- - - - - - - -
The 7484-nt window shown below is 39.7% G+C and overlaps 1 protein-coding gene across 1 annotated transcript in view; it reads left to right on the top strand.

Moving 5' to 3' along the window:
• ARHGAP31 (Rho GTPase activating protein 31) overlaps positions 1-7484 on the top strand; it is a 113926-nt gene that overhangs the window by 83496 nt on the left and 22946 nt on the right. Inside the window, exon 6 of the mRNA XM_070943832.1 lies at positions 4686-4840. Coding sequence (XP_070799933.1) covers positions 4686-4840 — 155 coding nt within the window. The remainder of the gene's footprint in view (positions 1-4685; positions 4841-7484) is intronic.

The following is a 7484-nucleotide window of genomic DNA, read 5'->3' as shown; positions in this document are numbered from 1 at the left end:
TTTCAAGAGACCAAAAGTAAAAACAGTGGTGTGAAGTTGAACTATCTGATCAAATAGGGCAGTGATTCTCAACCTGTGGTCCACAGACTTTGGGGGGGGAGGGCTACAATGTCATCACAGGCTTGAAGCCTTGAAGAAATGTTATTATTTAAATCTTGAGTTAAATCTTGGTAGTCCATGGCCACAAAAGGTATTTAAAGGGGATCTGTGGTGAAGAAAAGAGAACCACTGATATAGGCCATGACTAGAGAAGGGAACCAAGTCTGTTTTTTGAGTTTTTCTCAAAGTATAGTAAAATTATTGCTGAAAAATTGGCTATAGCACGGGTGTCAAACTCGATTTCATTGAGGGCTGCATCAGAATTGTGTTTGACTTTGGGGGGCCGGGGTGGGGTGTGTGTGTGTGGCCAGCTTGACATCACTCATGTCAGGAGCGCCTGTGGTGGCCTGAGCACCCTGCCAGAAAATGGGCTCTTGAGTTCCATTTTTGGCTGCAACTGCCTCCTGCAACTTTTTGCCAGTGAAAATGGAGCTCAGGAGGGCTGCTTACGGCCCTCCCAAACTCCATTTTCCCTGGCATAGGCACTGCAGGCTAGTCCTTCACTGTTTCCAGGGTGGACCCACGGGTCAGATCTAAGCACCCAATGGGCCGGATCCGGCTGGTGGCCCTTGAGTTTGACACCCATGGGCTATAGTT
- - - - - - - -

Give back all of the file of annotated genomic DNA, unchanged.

The 7484-nt window shown below is 39.7% G+C and overlaps 1 protein-coding gene across 1 annotated transcript in view; it reads left to right on the top strand.

Moving 5' to 3' along the window:
• ARHGAP31 (Rho GTPase activating protein 31) overlaps positions 1-7484 on the top strand; it is a 113926-nt gene that overhangs the window by 83496 nt on the left and 22946 nt on the right. Inside the window, exon 6 of the mRNA XM_070943832.1 lies at positions 4686-4840. Coding sequence (XP_070799933.1) covers positions 4686-4840 — 155 coding nt within the window. The remainder of the gene's footprint in view (positions 1-4685; positions 4841-7484) is intronic.

The following is a 7484-nucleotide window of genomic DNA, read 5'->3' as shown; positions in this document are numbered from 1 at the left end:
TTTCAAGAGACCAAAAGTAAAAACAGTGGTGTGAAGTTGAACTATCTGATCAAATAGGGCAGTGATTCTCAACCTGTGGTCCACAGACTTTGGGGGGGGAGGGCTACAATGTCATCACAGGCTTGAAGCCTTGAAGAAATGTTATTATTTAAATCTTGAGTTAAATCTTGGTAGTCCATGGCCACAAAAGGTATTTAAAGGGGATCTGTGGTGAAGAAAAGAGAACCACTGATATAGGCCATGACTAGAGAAGGGAACCAAGTCTGTTTTTTGAGTTTTTCTCAAAGTATAGTAAAATTATTGCTGAAAAATTGGCTATAGCACGGGTGTCAAACTCGATTTCATTGAGGGCTGCATCAGAATTGTGTTTGACTTTGGGGGGCCGGGGTGGGGTGTGTGTGTGTGGCCAGCTTGACATCACTCATGTCAGGAGCGCCTGTGGTGGCCTGAGCACCCTGCCAGAAAATGGGCTCTTGAGTTCCATTTTTGGCTGCAACTGCCTCCTGCAACTTTTTGCCAGTGAAAATGGAGCTCAGGAGGGCTGCTTACGGCCCTCCCAAACTCCATTTTCCCTGGCATAGGCACTGCAGGCTAGTCCTTCACTGTTTCCAGGGTGGACCCACGGGTCAGATCTAAGCACCCAATGGGCCGGATCCGGCTGGTGGCCCTTGAGTTTGACACCCATGGGCTATAGTT